Churchill, Manitoba, a small sub-Arctic community on the edge of Hudson Bay in Canada, is famous as the world’s polar bear capital. Churchill is teeming with seasonal wildlife, whether you’re there to see the roaming polar bears, the spectacular aurora borealis, or the surfacing beluga whales. Every year, visitors from all over the world flock to Churchill in October and November with many tours in the hopes of spotting a wild polar bear, but few understand why these majestic creatures are so abundant during the fall season.
Why Are There So Many Polar Bears In Churchill In The Fall?
While no animal migration can be predicted with absolute certainty, visitors can see the Hudson Bay polar bear population (approximately 1,000 bears) begin their seal-hunting season each fall. Polar bears migrate to Hudson Bay in anticipation of its freeze as autumn temperatures drop and cold air blows. The Hudson Bay, unlike other water sources, is a freshwater bay, making it one of the first to freeze over. Positioning themselves near Churchill’s Bay will provide this polar bear population with a significant advantage, as they will have earlier access to a plentiful food source. Polar bears walk across the ice to hunt seals once the water freezes over during the winter season.
Natural Habitat Adventures places its exclusive Tundra Lodge along this route, so visitors may see polar bears walking past their overnight lodging on their way to Hudson Bay. In addition, visitors can see mothers with cubs and young males playing as the bears make their way to this abundant food source.
Polar bears in Hudson Bay hunt for seals by finding seal-breathing holes in the ice. When the seals come up to breathe, the polar bear will grab them and pull them out of the water, providing the bear with a high-fat meal. Polar bears, which can consume up to 150 pounds in one sitting, rely on fat reserves to survive until the next hunting season.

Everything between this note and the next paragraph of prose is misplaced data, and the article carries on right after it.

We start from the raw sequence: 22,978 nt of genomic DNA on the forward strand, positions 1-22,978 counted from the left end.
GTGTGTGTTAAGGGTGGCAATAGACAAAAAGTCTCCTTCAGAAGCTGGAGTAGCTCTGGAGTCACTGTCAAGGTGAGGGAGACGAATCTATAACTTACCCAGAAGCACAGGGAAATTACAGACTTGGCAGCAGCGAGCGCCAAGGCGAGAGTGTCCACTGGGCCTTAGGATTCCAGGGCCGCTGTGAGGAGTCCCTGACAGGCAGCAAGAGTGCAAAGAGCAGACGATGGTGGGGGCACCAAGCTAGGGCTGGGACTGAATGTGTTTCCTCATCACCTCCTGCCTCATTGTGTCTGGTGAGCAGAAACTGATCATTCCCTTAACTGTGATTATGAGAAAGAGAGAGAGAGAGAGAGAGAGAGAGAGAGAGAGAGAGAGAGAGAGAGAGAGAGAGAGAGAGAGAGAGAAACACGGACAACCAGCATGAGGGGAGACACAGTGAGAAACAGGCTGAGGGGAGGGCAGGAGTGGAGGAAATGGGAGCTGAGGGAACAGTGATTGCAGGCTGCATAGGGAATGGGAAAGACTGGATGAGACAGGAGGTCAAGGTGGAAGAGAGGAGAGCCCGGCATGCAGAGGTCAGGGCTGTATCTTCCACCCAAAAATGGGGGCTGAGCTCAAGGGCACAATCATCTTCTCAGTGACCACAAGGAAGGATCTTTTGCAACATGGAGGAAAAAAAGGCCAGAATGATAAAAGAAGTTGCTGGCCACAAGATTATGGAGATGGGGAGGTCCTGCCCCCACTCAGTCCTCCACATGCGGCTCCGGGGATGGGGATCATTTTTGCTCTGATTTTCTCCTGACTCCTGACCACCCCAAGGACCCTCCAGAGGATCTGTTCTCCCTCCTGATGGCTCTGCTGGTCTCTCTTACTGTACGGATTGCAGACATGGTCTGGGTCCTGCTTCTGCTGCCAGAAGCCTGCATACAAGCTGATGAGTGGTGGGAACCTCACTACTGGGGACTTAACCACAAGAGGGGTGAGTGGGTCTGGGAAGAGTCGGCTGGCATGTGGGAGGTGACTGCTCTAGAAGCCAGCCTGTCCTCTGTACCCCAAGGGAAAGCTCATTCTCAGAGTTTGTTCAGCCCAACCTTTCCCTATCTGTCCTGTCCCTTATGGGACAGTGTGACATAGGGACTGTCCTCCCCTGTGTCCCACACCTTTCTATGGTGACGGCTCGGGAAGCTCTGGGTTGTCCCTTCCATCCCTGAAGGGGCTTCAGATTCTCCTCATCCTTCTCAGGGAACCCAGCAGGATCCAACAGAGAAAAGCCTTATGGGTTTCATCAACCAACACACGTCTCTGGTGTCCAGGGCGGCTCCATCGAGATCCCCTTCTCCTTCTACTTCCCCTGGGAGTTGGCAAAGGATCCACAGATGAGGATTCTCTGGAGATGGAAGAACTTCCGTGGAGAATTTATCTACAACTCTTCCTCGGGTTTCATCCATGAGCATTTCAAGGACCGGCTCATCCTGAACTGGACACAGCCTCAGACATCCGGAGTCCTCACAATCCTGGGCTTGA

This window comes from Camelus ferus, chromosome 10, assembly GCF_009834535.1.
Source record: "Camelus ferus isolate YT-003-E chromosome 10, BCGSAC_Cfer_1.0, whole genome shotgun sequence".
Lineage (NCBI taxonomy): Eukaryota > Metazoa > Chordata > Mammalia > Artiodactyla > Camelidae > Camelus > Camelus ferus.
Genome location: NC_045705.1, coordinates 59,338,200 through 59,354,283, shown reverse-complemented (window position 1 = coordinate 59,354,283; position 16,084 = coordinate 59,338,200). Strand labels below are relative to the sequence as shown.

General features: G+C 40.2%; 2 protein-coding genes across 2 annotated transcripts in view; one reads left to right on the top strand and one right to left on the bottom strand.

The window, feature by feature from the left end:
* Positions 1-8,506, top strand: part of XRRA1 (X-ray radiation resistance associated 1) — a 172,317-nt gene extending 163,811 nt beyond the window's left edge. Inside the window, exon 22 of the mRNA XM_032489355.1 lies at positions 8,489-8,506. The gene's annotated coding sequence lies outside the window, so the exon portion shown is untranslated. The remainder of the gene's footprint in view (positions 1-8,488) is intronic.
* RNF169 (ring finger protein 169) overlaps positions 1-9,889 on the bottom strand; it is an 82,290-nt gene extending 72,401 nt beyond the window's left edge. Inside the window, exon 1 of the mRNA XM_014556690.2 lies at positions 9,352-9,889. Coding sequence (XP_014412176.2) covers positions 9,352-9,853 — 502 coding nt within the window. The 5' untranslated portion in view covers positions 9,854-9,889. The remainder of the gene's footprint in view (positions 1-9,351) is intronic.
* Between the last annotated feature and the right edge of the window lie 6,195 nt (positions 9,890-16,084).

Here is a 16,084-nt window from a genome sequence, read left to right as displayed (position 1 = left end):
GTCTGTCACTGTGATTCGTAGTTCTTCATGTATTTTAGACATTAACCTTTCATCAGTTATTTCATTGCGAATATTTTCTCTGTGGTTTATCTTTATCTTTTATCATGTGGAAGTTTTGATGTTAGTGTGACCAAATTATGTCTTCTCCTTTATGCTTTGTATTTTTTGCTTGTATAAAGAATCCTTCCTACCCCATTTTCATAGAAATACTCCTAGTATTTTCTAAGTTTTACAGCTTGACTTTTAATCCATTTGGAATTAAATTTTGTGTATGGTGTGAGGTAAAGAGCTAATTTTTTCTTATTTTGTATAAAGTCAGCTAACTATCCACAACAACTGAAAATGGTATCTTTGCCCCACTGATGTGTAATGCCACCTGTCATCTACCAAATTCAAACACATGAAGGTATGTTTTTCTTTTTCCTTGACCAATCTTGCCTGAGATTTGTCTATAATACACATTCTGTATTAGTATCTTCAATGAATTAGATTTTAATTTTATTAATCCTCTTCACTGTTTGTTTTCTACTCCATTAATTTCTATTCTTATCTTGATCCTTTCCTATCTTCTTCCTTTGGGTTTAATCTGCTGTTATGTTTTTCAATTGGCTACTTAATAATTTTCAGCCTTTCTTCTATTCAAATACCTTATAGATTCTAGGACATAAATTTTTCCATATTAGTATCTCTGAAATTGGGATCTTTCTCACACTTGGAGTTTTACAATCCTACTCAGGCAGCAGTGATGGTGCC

The mating season typically begins at the tail end of the hunting season and lasts from late March to mid-July. Pregnant females will begin denning in October and November, digging oval caves in snowbanks to provide a safe haven for their cubs during the Arctic winter. The combination of snow insulation and polar bear body heat can raise the temperature of the den to as high as 40°F, providing a warm area for a mother to give birth. When the cubs are old enough, they will emerge from the den with their mother the following spring and begin making their way over to the frozen sea ice.
Seeing a wild polar bear is a breathtaking experience, whether you see a mother with her cubs, male polar bears playing in the snow, or a lone bear heading to the frozen bay. Churchill has the world’s highest concentration of polar bears, making it an ideal destination for viewing polar bears in their natural habitat.
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The Best Time To See Polar Bears In Churchill
According to Goodyear, climate change has altered the seasons in Churchill, as well as animal migrations. Visitors should adjust their travel plans accordingly. The best time to see polar bears is between the middle of October and the end of November. Custom-built tundra vehicles guide visitors into the path of migrating polar bears on these trips. Reservations are essential at this time of year, as many services quickly fill up.
The summer season in Churchill begins in early July and can last until early September when thousands of beluga whales congregate in the Churchill River estuary during long days of sunshine. In the summer, it is common to see polar bears walking along the coast or swimming in Hudson Bay.
How To Get Around
In the winter, tundra vehicle tours offered by operators such as Frontiers North Adventures and Great White Bear Tours are the best way to see polar bears. During the summer, visitors can snorkel with beluga whales through Sea North Tours or Lazy Bear Expeditions. During the summer, the latter also provides polar bear viewing by boat.
Bring waterproof hiking boots with you whenever you visit. The majority of the town is within walking distance and depending on the season. You may encounter dirt, mud, slush, ice, or snow.
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